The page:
Lowrey leaves the ending ambiguous, letting the viewer decide if Gawain is actually decapitated or not. However, what happens to Gawain isn’t what is important here. At the heart of this film, and the heart of most of Arthurian literature, is the battle between Arthur and his sister Morgana. Arthur, the representation of Christianity, leads a life of morals and virtue, while Morgana, representation of paganism, constantly tries to best him. She is the one who conjures the Green Knight in this tale. Stuck in the middle of this struggle is Gawain. His desire to be a knight leads him to throw himself into a struggle he doesn’t truly understand. It guides his actions, as he tries to remain both moral and virtuous in the face of spirits, lustful encounters, and ultimately in his own mortality, having to live up to his word. He also accomplishes much of this with a bravado that is due to an enchanted belt that, as long as it is worn, will protect him from being struck down by man or monster. He toes this line between Christian morality and pagan mysticism, torn between his mother and wanting to please his uncle. The Green Knight, massive and oaken, represents the power of paganism, while Gawain himself is supposed to represent the attempts of “good Christians” to resist it. The Green Knight is a pawn of Morgana just as Gawain is a pawn of Arthur.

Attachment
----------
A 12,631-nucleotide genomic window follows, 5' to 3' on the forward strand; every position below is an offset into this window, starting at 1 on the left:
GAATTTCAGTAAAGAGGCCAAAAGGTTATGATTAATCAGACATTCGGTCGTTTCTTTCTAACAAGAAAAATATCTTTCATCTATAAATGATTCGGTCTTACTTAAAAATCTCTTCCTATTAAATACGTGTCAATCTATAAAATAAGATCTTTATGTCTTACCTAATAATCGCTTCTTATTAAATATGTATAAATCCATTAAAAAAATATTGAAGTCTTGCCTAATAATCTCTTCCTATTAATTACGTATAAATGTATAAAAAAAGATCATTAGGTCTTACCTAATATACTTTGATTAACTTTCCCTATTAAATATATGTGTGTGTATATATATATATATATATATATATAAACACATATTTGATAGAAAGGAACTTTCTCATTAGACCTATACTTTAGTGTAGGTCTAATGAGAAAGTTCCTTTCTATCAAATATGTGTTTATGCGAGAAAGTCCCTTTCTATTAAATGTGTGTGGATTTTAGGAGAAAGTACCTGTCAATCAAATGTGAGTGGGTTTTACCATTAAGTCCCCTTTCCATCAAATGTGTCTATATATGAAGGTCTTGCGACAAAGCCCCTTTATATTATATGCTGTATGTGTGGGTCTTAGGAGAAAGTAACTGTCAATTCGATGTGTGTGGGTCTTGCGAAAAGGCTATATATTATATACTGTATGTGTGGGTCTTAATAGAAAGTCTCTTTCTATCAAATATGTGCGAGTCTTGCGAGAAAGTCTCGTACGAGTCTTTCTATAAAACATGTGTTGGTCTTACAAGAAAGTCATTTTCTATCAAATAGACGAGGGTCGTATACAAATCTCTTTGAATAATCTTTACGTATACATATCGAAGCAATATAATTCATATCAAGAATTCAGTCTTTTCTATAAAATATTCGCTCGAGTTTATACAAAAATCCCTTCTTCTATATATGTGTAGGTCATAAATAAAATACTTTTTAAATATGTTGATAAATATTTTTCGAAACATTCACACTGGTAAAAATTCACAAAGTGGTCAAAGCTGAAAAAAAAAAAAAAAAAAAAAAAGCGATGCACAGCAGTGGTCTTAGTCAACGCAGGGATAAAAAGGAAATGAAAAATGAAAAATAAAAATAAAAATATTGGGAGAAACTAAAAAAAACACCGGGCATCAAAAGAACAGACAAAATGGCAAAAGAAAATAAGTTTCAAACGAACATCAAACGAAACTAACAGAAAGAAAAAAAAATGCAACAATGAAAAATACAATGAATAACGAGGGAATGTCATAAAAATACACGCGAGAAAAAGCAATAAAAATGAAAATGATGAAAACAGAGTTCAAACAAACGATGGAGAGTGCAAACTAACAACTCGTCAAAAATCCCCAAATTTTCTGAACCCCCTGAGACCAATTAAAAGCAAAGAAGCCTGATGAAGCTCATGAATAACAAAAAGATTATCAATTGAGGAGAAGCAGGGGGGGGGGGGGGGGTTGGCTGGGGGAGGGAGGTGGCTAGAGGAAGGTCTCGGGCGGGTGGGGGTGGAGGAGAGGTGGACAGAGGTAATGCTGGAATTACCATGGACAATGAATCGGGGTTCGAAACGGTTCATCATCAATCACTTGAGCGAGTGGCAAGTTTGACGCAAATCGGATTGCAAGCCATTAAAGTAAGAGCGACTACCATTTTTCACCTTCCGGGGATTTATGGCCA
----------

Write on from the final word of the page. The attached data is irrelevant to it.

From the 5th century onwards, Christianity and Paganism were at odds in England. After the fall of the Roman empire, Christianity lost its’ hold as Anglo-Saxon invaders brought their paganist religions with them into the islands. Missionaries followed in the next centuries, converting these Anglo-Saxons to Christianity, only to have paganism reintroduced following the Viking raids in the 9th century. By the tenth century onward, Christianity had largely won out with a number of reformations and nobility cementing it in place. This tale, both literary and visually, shows the battle over faiths that historically shaped medieval England. The constant resurgence of paganism can be read in the immortal quality of the Green Knight, who continues to live regardless of the death blow struck to him.